Getting to know: Chicago's 47th Ward

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Alderman Ameya Pawar outside the 47th ward service office. Picture via: chicago47.org

Most of what I've covered so far has been larger scale organizations that cater to specific populations. During the course of  my research into Tree House, I called the 47th Ward service office. (The 47th ward being where the Cat's at Work pilot program is taking place.)

The phone was answered by a bright, cheerful voice, I introduced myself and spoke about the reason for my call. "Oh! Yes! In fact that was my idea," came the reply. I had the pleasure of speaking to Dara Salk whose formal title in the office is Constituent Services Liaison. (I have come to think of her as the den mother of the 47th ward.) I had the pleasure of chatting with her for a few minutes before being invited to the next weekly ward night.

A bit about Dara, because if you get the lucky opportunity to volunteer in the office or with the team(s) of volunteers the Alderman has assembled, you'll be enjoying some time with her. Her cheerful demeanor and warm personality make her lethal, for as she joyfully tells you about the work that is being done in the community, you find yourself falling under her spell. You start to nod along and offer to take part in the next service project, because what she is saying make so much sense. She's going to 'getcha' and you'll never even know it. Dara wants you to care about the community that she has lived in for over 30 years as much as she does, it's something that she does very well.

In fact, the Cat's at Work program was her baby. 18 months ago, when the newly elected Alderman Pawar and his staff took office, Dara began receiving phone calls about the rat problem in the ward. The constituents were calling to say that they were seeing rats during the day. (Blissfully unaware of rats in the manner that I am, I had no idea that seeing rats during the day is a major, major problem.) So, Dara got to work, did some research, made some phone calls. In the end the Cat's at Work program was born.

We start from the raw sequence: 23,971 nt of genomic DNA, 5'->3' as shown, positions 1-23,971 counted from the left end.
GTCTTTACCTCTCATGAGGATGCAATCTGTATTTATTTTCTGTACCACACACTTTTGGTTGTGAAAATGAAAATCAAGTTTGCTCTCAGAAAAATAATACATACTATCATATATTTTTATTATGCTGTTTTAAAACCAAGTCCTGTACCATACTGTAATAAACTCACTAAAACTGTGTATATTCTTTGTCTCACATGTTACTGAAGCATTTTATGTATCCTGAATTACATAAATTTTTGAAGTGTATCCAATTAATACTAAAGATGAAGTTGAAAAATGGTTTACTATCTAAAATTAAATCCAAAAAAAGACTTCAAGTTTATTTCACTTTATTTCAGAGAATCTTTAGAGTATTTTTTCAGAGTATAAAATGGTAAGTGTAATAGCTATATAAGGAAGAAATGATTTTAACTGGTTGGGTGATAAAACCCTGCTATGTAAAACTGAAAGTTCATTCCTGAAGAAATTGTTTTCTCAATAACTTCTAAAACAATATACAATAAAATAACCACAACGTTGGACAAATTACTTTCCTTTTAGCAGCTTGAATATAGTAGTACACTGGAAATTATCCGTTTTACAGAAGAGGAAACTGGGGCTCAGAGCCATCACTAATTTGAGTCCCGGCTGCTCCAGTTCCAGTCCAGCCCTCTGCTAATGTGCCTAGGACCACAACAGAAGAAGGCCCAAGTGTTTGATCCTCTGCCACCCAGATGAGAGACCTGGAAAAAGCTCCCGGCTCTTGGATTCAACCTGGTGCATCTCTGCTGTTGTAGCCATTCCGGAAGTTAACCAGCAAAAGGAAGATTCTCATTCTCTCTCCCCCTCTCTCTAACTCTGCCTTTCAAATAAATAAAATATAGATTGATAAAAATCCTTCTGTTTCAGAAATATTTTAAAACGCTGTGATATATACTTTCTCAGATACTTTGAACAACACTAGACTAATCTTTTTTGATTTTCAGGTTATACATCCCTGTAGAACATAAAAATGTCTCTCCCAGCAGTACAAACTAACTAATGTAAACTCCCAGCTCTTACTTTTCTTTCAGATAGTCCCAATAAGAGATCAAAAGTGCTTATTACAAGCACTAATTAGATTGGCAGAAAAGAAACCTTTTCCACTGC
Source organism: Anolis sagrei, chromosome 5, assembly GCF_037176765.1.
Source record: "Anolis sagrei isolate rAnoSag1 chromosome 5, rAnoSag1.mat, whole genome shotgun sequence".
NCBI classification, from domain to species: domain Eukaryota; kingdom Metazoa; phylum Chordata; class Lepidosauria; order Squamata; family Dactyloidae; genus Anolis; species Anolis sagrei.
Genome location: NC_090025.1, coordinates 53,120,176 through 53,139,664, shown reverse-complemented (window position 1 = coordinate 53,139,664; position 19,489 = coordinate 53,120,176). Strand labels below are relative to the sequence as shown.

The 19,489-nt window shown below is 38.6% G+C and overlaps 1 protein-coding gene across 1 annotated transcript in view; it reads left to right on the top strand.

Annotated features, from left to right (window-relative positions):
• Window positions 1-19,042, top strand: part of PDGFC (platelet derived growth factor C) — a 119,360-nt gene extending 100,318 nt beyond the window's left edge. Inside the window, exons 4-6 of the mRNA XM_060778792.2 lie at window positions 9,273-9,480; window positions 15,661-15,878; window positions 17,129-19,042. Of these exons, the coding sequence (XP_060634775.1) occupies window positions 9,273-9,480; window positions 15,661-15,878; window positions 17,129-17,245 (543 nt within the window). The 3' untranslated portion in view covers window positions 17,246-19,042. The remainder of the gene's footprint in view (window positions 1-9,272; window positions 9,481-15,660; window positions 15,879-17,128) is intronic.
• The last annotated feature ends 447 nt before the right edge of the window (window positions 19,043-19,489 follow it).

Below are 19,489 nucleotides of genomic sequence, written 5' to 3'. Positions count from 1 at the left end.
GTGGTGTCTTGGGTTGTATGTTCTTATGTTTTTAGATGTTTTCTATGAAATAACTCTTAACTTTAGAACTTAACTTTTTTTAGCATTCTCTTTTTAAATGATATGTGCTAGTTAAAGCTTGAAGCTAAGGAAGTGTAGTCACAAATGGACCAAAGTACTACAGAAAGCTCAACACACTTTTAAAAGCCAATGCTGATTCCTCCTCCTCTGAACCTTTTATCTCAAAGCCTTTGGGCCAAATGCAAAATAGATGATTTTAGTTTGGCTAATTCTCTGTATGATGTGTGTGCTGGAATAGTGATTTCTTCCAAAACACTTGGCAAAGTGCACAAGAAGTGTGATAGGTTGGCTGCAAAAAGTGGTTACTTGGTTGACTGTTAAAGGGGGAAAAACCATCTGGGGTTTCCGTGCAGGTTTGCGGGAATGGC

It's a perfect example of the community at work, constituents notifying the alderman's office of an issue, then the alderman and his staff begin looking for ways to correct the problem long term. In this case, the solution came in the form of an organization that exists within the community. It's a win for everyone.

When I arrived at the service office I was surprised, I had assumed that a ward night meant that the alderman was going to be sitting at a desk in front of a group of constituents fielding questions and criticism.  This was not the case, I was swiftly attended to and had a delightful chat with Dara before meeting with the Alderman privately. That's how ward nights work in the 47, you go into the office sign up and then meet with the Alderman. You get to sit with him fact to face and he really listens. Alderman Pawar is an active participator in the lives of the people living in his ward.

I've lived in the "Chicago suburbs" my whole life, but I've only lived within city limits for about a year. I may have been lead to believe that the aldermen and women of Chicago were part of the political machine (I have been informed that this is a common misconception). Operating under this misinformation, I was surprised with the warmth and commitment that I saw in this office. Dara informed me that the alderman's office is a 'service office', they exist to serve the community. By all accounts they are doing it well.

Next week we'll talk about the specifics of what is happening in the 47th ward and how you can get involved. I might even tell you about Alderman Pawar!

(Apologies if there are punctuation errors, my editor was running late for work and informed my that we can always call it 'style'!)

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